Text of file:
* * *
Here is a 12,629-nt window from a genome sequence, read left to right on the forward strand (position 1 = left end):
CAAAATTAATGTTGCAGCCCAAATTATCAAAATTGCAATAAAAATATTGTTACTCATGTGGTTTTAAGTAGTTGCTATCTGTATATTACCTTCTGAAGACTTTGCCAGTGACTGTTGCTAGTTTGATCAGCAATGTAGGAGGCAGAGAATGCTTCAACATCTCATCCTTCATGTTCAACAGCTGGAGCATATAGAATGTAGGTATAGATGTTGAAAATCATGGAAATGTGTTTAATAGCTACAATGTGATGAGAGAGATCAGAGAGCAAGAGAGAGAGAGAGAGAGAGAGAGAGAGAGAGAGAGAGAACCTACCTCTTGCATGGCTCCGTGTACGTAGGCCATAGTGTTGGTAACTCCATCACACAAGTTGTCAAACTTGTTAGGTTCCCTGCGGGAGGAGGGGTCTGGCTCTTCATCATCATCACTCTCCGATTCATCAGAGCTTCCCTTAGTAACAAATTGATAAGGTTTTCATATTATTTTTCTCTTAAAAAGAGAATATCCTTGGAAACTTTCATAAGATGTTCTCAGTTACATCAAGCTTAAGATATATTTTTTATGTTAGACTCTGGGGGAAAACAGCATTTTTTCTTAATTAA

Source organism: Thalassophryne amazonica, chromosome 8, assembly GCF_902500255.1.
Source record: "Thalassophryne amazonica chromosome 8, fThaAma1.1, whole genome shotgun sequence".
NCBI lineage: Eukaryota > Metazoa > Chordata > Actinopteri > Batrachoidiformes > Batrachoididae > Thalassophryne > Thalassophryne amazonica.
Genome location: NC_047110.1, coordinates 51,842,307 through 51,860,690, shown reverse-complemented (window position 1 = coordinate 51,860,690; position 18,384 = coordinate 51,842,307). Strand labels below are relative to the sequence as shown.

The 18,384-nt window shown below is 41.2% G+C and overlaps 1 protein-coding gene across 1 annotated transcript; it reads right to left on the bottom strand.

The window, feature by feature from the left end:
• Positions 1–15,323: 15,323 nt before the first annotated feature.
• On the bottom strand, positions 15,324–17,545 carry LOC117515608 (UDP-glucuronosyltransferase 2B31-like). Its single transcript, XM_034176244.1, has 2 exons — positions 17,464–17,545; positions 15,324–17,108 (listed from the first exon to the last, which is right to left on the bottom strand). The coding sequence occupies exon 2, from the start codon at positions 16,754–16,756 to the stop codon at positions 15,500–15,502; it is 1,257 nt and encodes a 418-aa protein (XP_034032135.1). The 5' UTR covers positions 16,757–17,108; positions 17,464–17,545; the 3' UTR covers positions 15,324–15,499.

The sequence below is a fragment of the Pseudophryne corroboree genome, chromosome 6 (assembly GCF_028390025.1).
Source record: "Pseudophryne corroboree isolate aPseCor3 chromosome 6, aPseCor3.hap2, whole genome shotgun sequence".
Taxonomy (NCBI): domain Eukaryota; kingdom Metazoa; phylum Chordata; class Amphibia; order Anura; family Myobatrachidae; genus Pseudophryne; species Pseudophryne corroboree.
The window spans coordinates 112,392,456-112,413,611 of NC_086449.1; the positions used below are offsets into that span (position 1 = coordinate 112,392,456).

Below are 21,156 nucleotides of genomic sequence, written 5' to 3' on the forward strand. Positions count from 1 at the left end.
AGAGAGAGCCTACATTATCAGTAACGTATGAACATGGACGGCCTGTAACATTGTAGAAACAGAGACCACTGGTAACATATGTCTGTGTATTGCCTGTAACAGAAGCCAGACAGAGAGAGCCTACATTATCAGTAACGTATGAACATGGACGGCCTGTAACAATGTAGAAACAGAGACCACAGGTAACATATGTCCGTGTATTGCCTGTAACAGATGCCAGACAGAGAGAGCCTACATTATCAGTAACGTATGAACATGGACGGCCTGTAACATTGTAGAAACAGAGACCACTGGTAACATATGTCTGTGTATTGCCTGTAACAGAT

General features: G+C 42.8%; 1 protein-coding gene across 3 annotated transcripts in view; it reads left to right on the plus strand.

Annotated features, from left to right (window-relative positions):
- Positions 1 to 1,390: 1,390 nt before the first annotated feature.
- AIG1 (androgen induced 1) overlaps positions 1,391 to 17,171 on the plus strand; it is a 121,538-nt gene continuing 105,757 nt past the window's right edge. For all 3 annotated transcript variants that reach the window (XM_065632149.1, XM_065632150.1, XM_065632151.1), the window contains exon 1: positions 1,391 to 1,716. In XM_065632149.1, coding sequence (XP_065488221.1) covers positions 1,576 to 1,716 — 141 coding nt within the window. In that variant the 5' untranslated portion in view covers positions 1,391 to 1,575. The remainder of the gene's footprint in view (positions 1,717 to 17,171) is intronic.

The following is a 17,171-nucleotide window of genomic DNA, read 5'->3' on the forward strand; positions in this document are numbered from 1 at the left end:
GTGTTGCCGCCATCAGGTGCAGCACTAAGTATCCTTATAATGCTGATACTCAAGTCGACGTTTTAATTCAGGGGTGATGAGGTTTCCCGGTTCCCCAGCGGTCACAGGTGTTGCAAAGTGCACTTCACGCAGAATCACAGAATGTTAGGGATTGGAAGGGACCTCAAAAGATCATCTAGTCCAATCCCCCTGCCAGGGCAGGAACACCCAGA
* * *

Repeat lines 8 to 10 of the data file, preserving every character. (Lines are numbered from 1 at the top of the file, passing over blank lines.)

The window, feature by feature from the left end:
• Positions 1–15,323: 15,323 nt before the first annotated feature.
• On the bottom strand, positions 15,324–17,545 carry LOC117515608 (UDP-glucuronosyltransferase 2B31-like). Its single transcript, XM_034176244.1, has 2 exons — positions 17,464–17,545; positions 15,324–17,108 (listed from the first exon to the last, which is right to left on the bottom strand). The coding sequence occupies exon 2, from the start codon at positions 16,754–16,756 to the stop codon at positions 15,500–15,502; it is 1,257 nt and encodes a 418-aa protein (XP_034032135.1). The 5' UTR covers positions 16,757–17,108; positions 17,464–17,545; the 3' UTR covers positions 15,324–15,499.